pushkin

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I'll be starting med school next fall, and at one of my interviews they mentioned that some students come early and do summer research. I was just wondering how common this was. Has anyone around here done anything like this? I'm not MD/PhD, by the way--I know those guys often do a pre-MS1 project, but I'm wondering about regular MD students.

Thanks!
 

Zondeare

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I did research the summer before my first year and it was an amazing experience. I got to do clinical work and publish a paper as first author. If I had to make the decision again, I'd do it in a heart beat (and no, I'm not an MD/PhD).

I must warn you however that some mentors don't work as well with med students as mine did. I was really blessed with who I ended up working with and the experiences I got to have.

I highly recommend learning something about who you plan to work for before you agree to the summer job. Plus, it's important to be completely ready to start medical school. Don't let yourself be burnt out before the first day. You'll be burnt out soon enough.
 

Powder

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There is no need to research before you start med school. Enjoy your summer off. Med school is hard work, enjoy your free time.
 

erin682

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If you like research and it really interests you, go for it. Otherwise relax and enjoy yourself. I took the whole summer off and traveled. It was great and I would do the same thing again.
 

mikedc813

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erin682 said:
If you like research and it really interests you, go for it. Otherwise relax and enjoy yourself. I took the whole summer off and traveled. It was great and I would do the same thing again.

I agree that it's a matter of preference. There's no by ANY absolute need for you to do research the summer before you start your medical career. 1st year is definitely a time of stress as you adjust to a brand new world and try to balance your workload with life in general. If you happen to really like research go ahead and do it. If not, don't kill yourself by forcing research down your throat. Do whatever you find enjoyable during the summer. Trust me, if you don't you'll be wishing you had. Good luck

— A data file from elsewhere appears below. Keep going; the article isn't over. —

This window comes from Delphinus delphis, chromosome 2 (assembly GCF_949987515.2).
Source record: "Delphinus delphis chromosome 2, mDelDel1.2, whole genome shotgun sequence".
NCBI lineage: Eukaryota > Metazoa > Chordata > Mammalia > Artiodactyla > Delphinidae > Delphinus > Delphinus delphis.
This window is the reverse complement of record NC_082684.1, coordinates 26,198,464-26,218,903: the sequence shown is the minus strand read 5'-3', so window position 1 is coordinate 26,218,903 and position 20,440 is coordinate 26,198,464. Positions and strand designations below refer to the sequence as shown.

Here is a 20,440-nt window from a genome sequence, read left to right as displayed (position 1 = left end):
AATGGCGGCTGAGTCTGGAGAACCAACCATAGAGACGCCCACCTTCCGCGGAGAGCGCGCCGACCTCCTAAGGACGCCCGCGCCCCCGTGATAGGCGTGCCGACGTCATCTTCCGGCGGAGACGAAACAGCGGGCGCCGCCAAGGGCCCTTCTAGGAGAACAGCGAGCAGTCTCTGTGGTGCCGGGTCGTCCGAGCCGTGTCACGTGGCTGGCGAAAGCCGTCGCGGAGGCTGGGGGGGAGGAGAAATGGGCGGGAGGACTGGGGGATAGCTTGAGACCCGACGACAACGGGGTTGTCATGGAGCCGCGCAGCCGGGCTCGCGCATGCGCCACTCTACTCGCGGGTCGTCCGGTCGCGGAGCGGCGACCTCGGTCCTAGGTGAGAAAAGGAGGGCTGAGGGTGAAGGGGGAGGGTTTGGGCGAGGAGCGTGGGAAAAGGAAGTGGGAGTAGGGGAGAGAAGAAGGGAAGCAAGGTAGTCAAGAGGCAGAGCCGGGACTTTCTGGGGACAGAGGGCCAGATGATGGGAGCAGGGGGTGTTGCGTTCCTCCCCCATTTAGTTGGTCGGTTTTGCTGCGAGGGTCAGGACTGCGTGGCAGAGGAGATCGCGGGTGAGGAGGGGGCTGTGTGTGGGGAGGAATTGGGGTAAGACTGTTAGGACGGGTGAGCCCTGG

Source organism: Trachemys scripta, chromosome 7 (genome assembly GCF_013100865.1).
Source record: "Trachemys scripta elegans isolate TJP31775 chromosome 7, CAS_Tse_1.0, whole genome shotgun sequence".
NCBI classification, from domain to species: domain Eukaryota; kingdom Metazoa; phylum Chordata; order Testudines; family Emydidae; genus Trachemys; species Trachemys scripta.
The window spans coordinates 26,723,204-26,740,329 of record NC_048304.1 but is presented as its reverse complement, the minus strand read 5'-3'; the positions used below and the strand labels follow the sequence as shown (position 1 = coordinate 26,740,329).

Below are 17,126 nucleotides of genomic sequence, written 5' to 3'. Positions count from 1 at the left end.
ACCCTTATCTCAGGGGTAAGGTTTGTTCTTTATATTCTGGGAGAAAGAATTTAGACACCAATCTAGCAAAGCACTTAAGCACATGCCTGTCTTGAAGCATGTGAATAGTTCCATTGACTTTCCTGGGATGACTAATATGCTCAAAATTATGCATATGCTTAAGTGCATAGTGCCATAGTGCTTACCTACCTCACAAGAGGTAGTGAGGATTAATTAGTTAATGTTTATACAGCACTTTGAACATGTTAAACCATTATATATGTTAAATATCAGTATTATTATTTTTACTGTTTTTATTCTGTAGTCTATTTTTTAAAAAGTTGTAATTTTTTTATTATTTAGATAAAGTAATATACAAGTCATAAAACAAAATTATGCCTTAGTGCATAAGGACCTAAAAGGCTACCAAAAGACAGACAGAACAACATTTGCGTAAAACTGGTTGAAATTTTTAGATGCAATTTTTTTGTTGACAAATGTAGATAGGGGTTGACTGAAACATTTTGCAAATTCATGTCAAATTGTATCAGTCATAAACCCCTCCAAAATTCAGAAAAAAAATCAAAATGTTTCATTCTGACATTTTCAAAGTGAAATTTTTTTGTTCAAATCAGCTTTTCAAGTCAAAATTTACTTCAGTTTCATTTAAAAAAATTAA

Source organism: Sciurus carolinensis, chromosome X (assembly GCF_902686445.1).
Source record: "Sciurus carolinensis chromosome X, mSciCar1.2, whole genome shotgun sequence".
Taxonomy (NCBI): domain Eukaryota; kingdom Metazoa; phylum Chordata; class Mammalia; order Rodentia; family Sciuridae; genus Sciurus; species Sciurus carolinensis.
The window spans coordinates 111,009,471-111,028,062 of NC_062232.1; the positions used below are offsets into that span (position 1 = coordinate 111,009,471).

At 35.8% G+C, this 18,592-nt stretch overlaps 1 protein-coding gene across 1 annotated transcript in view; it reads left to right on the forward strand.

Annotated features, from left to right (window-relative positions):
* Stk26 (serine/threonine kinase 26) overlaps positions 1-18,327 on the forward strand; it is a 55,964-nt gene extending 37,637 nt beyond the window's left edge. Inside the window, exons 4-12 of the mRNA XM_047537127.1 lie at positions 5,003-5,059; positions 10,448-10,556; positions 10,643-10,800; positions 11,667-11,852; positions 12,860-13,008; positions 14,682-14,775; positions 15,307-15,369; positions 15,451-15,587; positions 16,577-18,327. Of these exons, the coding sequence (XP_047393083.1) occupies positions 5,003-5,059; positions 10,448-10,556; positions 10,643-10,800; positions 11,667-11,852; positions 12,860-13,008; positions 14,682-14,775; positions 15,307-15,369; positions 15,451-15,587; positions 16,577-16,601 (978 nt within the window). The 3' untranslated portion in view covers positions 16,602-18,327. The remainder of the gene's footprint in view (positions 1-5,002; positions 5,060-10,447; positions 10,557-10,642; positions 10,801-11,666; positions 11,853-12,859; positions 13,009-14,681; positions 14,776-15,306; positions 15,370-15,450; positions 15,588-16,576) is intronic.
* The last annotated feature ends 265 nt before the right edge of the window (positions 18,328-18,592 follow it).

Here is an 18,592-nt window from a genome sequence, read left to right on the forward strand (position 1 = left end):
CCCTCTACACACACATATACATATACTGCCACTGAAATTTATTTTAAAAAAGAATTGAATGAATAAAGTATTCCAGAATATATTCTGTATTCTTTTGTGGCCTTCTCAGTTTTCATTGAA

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pushkin

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Thanks for all the responses. Believe me, I am not trying to crowd my summer with too many things to do. The reason I am interested in this is that I already work as an RA in a chemistry lab, but I will be moving across the country next summer or fall to start med school, and I'm interested in heading out a little early just to get my bearings. I like doing research, but the lab where I currently work is pretty crazy. My boss is weird and I'm not learning that much by working there, so I thought that if I could line up a different research job for the summer, in my new city, well, that would be the best of everything. Either way I have to stay employed til school starts. Now if it was just summer research vs. vacation, that would be a different story!

Zondeare--how did you find your mentor? I've thought of contacting people whose labs I'd like to work in, but that seems pretty random and out of the blue. Are people receptive to that? Did you have contacts at the place where you did your summer research? I definitely understand the importance of working with someone who's supportive!

Thanks again!
 

Blake

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Do research if you like it. You can even continue your research while in med school (several folks in my class are doing it, and I am planning on doing it next year). I actually wish I had done summer research last summer so I'd be able to work a bit on it during the first year. Don't let people discourage you on med school already. From what I've experienced so far, it's definitely overrated, difficulty-wise. Good luck ;)
 

Zondeare

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It's actually encouraged to contact mentors whose work sounds interesting to you. Most of them are really receptive. Don't forget that they volunteered for you to spend time with them. They really love med students. And no, I didn't have contacts at the place I worked at. I emailed several mentors, set up meetings, and chose the lab that fit me best.

The best advice I can give about finding a good place to work is to ask a lot of questions and be sure you will be happy working in that environment before agreeing to the position. You should have a chance to meet the mentor before you commit- that meeting can tell you a lot about what kind of work is expected of you (if you just get to watch or if you actually get hands on experience) and what that mentor is like.

The summer before you start med school should be fun. If research sounds fun and you are chomping at the bit to get started, by all means do it. No matter what though, make sure it's something you really want to do.
 

azzarah

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I would personally only do it if I liked a topic and were guaranteed a first author paper :p